The Case for Macroevolution

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Dave Matson's picture
The Case for Macroevolution

I hereby dedicate this thread to John 61X Breezy, the courageous man who asked for a mere week and some days to prepare, who any day now will appear and overthrow 150 years of biological science by nixing macroevolution! This is something to tell your grandchildren about! You were there!

In its broadest sense macroevolution is common descent with modification. Think of a family tree that (with a bit of luck) gets ever more branchy as the years go by. Everyone born into this family tree has descended from the same early ancestor. They share a common lineage or common descent.

For macroevolution, that "family tree" takes in all known life on earth and traces back to a primitive prokaryote (a cell without a nucleus). And, the evolutionary (phylogenetic) tree continually developed new branches (beginning as little twigs) as life continued to adapt to an ever-changing environment. Thus, the name "common descent with modification," also called the "fact of evolution."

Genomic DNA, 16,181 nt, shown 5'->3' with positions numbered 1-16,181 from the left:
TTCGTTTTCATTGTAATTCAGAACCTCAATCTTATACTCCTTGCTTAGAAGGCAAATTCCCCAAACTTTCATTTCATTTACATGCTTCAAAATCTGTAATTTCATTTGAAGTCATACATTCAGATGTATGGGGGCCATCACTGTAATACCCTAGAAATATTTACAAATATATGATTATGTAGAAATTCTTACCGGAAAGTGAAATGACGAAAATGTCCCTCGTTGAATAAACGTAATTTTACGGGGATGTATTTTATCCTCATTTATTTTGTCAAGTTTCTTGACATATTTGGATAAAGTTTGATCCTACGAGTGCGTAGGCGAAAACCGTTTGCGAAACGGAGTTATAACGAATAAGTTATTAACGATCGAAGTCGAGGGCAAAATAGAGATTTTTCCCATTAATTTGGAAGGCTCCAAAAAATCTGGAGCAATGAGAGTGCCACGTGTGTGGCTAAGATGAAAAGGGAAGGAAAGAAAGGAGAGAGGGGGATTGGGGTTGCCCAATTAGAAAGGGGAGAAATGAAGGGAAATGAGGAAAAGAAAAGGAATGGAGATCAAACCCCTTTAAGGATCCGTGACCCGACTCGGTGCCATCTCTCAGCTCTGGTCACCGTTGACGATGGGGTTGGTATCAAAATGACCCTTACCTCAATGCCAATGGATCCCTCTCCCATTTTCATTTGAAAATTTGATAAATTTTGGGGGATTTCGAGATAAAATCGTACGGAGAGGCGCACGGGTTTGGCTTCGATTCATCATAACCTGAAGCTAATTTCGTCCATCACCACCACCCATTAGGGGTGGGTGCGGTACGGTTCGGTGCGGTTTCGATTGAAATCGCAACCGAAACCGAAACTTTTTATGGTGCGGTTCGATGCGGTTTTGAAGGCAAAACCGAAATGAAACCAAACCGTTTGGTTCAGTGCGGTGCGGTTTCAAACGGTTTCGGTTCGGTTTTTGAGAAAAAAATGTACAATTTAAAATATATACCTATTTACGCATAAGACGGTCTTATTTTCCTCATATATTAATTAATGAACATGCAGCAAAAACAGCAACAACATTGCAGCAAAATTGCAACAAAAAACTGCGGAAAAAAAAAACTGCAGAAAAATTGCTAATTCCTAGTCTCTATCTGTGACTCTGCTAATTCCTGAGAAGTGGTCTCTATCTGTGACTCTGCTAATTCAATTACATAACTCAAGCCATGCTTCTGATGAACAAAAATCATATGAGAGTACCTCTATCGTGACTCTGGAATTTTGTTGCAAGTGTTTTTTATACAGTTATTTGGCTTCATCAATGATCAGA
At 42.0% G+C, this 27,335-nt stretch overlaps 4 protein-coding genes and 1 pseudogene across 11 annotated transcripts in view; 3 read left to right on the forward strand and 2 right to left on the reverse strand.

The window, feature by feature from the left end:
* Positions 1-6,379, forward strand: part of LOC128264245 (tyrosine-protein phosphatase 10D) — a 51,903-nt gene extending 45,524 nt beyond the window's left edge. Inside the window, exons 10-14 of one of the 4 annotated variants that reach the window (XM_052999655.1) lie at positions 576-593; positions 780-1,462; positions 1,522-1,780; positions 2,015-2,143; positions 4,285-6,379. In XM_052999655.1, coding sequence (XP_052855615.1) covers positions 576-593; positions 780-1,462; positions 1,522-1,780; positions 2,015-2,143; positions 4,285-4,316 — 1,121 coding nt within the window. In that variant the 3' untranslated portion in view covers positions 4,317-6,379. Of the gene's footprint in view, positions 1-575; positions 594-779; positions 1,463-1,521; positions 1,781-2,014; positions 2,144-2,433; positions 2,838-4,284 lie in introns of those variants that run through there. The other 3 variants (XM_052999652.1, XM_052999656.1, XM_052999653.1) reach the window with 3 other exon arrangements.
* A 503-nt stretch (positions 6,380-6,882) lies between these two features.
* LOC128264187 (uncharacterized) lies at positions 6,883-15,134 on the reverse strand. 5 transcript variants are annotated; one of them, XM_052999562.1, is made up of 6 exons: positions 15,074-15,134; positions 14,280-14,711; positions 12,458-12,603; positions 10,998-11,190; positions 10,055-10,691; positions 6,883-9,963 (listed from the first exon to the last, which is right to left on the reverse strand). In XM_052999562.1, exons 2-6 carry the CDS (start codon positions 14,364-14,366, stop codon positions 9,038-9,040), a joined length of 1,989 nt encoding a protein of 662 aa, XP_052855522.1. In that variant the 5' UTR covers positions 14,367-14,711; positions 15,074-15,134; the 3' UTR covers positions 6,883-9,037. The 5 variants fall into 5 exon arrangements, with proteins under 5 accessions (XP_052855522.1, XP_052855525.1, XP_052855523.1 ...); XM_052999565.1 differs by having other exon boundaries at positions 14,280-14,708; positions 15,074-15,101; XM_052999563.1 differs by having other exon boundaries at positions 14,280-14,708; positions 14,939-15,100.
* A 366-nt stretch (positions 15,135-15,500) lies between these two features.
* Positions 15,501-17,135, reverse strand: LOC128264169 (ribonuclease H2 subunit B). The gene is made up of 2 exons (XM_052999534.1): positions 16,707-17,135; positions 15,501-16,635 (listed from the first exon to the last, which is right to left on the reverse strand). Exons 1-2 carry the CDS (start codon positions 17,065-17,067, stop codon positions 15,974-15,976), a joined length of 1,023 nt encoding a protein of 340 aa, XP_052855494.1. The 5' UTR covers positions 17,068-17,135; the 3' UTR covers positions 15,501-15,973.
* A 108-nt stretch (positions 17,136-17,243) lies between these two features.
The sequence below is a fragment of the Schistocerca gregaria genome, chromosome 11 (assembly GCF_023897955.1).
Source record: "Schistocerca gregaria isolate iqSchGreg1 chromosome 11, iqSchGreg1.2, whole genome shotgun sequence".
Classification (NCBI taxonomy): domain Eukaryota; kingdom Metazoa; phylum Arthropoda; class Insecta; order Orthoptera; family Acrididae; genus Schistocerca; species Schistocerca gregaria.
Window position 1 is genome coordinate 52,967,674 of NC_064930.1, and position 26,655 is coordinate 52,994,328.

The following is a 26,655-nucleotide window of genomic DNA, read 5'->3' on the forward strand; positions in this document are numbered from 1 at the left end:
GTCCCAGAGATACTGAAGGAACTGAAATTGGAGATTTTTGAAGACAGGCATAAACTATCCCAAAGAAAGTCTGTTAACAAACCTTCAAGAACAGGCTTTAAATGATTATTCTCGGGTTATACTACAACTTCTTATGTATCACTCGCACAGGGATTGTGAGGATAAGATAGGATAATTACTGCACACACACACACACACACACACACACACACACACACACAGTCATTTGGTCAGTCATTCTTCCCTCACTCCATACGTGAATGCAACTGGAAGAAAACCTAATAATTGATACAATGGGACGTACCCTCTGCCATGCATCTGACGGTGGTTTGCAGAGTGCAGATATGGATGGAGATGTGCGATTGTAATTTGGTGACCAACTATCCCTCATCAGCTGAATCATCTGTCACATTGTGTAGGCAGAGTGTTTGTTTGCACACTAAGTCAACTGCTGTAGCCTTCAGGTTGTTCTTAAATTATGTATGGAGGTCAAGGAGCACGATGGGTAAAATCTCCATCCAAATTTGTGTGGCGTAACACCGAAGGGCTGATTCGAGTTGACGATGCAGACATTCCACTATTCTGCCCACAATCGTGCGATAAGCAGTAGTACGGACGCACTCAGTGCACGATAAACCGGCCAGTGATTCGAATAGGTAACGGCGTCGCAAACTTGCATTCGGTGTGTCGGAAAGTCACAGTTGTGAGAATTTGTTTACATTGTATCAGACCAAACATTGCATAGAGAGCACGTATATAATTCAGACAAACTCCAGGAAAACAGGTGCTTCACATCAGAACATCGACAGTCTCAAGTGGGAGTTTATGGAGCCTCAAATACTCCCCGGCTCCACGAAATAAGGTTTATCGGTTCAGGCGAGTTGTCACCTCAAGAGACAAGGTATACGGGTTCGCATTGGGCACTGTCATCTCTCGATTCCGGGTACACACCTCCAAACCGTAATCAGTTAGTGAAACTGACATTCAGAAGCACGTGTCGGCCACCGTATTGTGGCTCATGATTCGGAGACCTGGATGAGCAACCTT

I claim that macroevolution is a fact (like the sun rising in the morning) that follows from a mountain of solid evidence. Theories are the useful, polished explanations of those facts, so we have theories of evolution (natural selection, sexual selection, founder's effect, genetic drift, etc.) as well as the fact of evolution. It's not a case of one theory fitting all, though Darwin's natural selection is the main engine. Biologists do have disagreements over the theories of evolution, Stephen Jay Gould's "punctuated equilibrium" being a classic example, but they all accept the fact of evolution. (You won't find an ongoing debate in any reputable scientific journal over the fact of evolution. Nor will you find any legitimate, university textbook on biology or geology suggesting that the fact of evolution is still being debated in the scientific community.)